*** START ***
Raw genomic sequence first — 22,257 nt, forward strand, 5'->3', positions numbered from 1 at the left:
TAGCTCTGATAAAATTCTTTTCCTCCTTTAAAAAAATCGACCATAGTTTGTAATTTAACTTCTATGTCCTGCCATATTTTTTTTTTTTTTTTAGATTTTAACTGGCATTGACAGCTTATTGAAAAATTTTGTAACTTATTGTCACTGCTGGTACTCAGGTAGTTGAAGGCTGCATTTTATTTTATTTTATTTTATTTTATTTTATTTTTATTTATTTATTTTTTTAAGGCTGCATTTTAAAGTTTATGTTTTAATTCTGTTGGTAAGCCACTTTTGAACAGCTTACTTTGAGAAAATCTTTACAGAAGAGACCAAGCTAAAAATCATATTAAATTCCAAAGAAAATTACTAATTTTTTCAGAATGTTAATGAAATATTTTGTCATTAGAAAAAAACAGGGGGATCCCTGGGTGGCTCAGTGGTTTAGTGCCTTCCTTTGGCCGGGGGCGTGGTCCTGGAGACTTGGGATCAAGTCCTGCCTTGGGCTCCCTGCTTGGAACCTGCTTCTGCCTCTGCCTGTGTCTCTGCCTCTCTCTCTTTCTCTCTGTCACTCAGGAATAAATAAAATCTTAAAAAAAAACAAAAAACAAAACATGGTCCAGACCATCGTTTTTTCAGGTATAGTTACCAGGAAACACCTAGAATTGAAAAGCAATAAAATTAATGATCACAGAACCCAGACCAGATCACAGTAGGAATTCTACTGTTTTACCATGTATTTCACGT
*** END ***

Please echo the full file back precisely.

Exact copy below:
Raw genomic sequence first — 22,257 nt, forward strand, 5'->3', positions numbered from 1 at the left:
TAGCTCTGATAAAATTCTTTTCCTCCTTTAAAAAAATCGACCATAGTTTGTAATTTAACTTCTATGTCCTGCCATATTTTTTTTTTTTTTTTAGATTTTAACTGGCATTGACAGCTTATTGAAAAATTTTGTAACTTATTGTCACTGCTGGTACTCAGGTAGTTGAAGGCTGCATTTTATTTTATTTTATTTTATTTTATTTTATTTTTATTTATTTATTTTTTTAAGGCTGCATTTTAAAGTTTATGTTTTAATTCTGTTGGTAAGCCACTTTTGAACAGCTTACTTTGAGAAAATCTTTACAGAAGAGACCAAGCTAAAAATCATATTAAATTCCAAAGAAAATTACTAATTTTTTCAGAATGTTAATGAAATATTTTGTCATTAGAAAAAAACAGGGGGATCCCTGGGTGGCTCAGTGGTTTAGTGCCTTCCTTTGGCCGGGGGCGTGGTCCTGGAGACTTGGGATCAAGTCCTGCCTTGGGCTCCCTGCTTGGAACCTGCTTCTGCCTCTGCCTGTGTCTCTGCCTCTCTCTCTTTCTCTCTGTCACTCAGGAATAAATAAAATCTTAAAAAAAAACAAAAAACAAAACATGGTCCAGACCATCGTTTTTTCAGGTATAGTTACCAGGAAACACCTAGAATTGAAAAGCAATAAAATTAATGATCACAGAACCCAGACCAGATCACAGTAGGAATTCTACTGTTTTACCATGTATTTCACGT